Cannes 2024 Review: IT DOESN'T MATTER, A Black Man Comes of Age in Modern America

Jay Will and Christopher Abbott star as best friends in Josh Mond's second feature film after his 2015 debut 'James White.'

Contributing Writer; New Jersey, USA (@fuzzyyarns)
Cannes 2024 Review: IT DOESN'T MATTER, A Black Man Comes of Age in Modern America
There’s an old joke among software developers in which the intended outcome of an elephant, despite a rigorous process and sincere efforts, turns out to be a chair in the end.
A similar adage can be applied to filmmaking. A movie starts life with a certain vision and can end up as a different product, though we the audience are never privy to the initial vision and must engage with the completed film on its own terms.
We don’t know if It Doesn’t Matter is exactly the film director Josh Mond wanted to make; it is chaotic, jumbled and shapeless. That could, though, be attributed to the rough-hewn ‘vlog’ format it approximates. Even so, grace notes by the actors and striking images make it worthy of approbation.
It Doesn’t Matter can be said to be a ‘mokumentary’ or a pretend documentary: it is entirely made of video footage filmed by the lead character Alvaro (Jay Will) on his phone, during his misadventures among America’s less fortunate residents. Throughout this time, Alvaro was in contact with his friend Chris (Christopher Abbot), a young filmmaker who encourages him to film his life like a video log.
They occasionally meet up and film together and each other. At other times, they chat on Facetime or Zoom and film those calls as well. Chris eventually edited all of the footage he received from Alvaro into a film, the very film that we are watching. So in theory, It Doesn’t Matter is a meta film-within-a-film.
From the get-go, It Doesn’t Matter is saddled with a certain vagueness, either intentional or unintentional. For starters, Chris is a filmmaker, as mentioned in the film’s logline, but isn’t necessarily apparent in the film itself. The only indication we have is Chris asking Alvaro to send him the footage he filmed a couple of times.
Abbot’s character actually goes unnamed in the film; we are referring to him as Chris here since the director referred to him as such in an interview. The film, also, begins in media res during the COVID lockdown in March 2020, but then moves both backward and forwards in time from that point on to give us a broad survey of Alvaro’s life.
The splintered chronology necessitates the film deploying frequent title cards, announcing “Hawaii May 2014” or “Staten Island 2021,” as the case might be, to situate us geographically and temporally, but it is hard to keep straight exactly what happened when in Alvaro’s life due to the constant jumping around. A rough throughline does eventually emerge, that of Alvaro’s coming-of-age, so to say, over the film’s sleek 86-minute runtime.
Most germane to Alvaro’s journey is the particularity of his identity. He is a Black man in America and an immigrant from Honduras who arrived there as a child. Consequently, latent racism and stereotyping color his experience.
In the pre-COVID portion of his journey, he ends up homeless and communing with a bunch of seedy characters (meth addicts, prostitutes, bums), and cycles through numerous jobs he hates: dock worker, landscaper, minimum wage sweatshop and the like. Several bits of ‘lore’ from his life are sprinkled throughout, such as his fraught relationship with his father, his estrangement from his mother, an ex-girlfriend, and an aunt. By the end, the overwhelming impression is of a man gone completely off the rails slowly getting back on track.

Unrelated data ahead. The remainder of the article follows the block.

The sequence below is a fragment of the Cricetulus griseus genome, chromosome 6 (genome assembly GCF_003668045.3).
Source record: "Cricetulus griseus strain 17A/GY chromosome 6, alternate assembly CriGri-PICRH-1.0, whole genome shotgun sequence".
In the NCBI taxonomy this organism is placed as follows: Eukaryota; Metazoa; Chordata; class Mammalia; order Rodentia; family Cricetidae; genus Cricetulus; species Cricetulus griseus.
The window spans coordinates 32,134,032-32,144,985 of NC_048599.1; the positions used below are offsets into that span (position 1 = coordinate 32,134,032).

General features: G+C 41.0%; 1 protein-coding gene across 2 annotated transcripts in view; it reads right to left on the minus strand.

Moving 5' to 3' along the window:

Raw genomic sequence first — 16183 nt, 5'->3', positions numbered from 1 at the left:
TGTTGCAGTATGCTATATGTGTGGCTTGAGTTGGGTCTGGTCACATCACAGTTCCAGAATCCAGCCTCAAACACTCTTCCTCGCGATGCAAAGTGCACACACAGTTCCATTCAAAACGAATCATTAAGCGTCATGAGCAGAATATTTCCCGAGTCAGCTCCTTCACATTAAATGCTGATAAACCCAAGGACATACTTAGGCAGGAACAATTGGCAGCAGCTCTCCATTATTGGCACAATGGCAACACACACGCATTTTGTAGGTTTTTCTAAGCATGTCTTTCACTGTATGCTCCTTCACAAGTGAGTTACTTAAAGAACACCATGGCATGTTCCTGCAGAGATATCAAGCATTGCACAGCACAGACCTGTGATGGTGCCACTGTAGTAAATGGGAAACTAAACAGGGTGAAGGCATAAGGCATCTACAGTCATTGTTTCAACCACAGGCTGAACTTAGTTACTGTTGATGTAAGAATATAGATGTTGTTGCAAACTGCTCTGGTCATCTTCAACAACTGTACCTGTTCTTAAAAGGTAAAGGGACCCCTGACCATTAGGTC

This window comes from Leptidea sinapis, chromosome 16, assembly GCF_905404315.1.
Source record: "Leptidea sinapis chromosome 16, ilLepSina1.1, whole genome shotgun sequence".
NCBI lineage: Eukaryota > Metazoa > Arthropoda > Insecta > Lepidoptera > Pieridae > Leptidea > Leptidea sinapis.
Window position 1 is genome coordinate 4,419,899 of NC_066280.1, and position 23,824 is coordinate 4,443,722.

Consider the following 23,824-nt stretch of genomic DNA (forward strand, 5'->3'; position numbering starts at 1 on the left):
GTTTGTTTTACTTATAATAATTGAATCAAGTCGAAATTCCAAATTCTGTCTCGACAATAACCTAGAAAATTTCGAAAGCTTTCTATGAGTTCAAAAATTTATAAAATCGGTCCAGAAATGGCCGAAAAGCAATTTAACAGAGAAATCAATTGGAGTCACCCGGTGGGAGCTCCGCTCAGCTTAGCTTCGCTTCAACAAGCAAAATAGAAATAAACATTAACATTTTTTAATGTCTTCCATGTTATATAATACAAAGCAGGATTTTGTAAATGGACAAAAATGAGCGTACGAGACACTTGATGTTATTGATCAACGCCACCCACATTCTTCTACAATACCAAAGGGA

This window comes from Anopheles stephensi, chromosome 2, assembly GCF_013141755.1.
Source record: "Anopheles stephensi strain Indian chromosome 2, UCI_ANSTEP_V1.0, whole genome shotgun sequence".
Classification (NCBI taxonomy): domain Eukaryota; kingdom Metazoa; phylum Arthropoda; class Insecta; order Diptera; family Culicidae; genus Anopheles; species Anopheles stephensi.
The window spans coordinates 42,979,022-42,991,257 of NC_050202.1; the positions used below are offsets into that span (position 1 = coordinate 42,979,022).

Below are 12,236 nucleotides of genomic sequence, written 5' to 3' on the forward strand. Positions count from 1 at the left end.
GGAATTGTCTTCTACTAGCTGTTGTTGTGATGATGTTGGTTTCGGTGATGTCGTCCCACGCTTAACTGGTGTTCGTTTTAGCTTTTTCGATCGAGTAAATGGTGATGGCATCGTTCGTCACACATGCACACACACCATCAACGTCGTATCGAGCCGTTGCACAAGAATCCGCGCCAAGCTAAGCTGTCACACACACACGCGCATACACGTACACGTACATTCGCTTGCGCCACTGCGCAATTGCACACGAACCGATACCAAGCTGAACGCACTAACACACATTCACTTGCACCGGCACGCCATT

It Doesn’t Matter’s vlog format does contemplate modern modes of DIY filmmaking, though it also brings with it an inherent sense of redundancy; millions of hours worth of shaky-cam, direct-to-camera-address content is available on Youtube. The film also doesn’t fully commit to its ‘shot on an iPhone’ aesthetic. A lot of the footage is notably slick with a heavy cinematic sheen, even beyond the capabilities of a modern iPhone. Also mandating everything in the film is footage shot by the characters can result in some unnatural scenes, like characters vociferously screaming at each other while they are fully aware that they are being filmed.
What grounds the film’s conceits in human traits are the committed performances by the actors who gamely enact the spontaneity of human life. It Doesn’t Matter in large part is also a meditation on the codes of masculinity, the privileges and pitfalls inherent therein, and Jay Will is able to paint the arc of Alvaro’s emotional maturation in credible terms. He emerges as a new leading man we should be looking out for. Abbot, Mond’s original muse, is given a smaller part but makes a lasting impression with his terrific screen presence and naturalistic, nonchalant acting style.
Mond’s filmmaking talent is most evident when he zeroes in on the messiness of human interactions and relationships. A memorable scene set in a hotel room has Abbot and Will come to blows in a blaze of machismo after an argument goes south. In this brief scene, Mond is able to truthfully capture the fundamental dynamic inherent in all male friendships, equal parts bonhomie and dick-measuring contention.
It Doesn’t Matter premiered at the 2024 Cannes Film Festival in the ACID section.
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CannesCannes 2024Christopher AbbottIt Doesn't MatterJay WillJosh Mond

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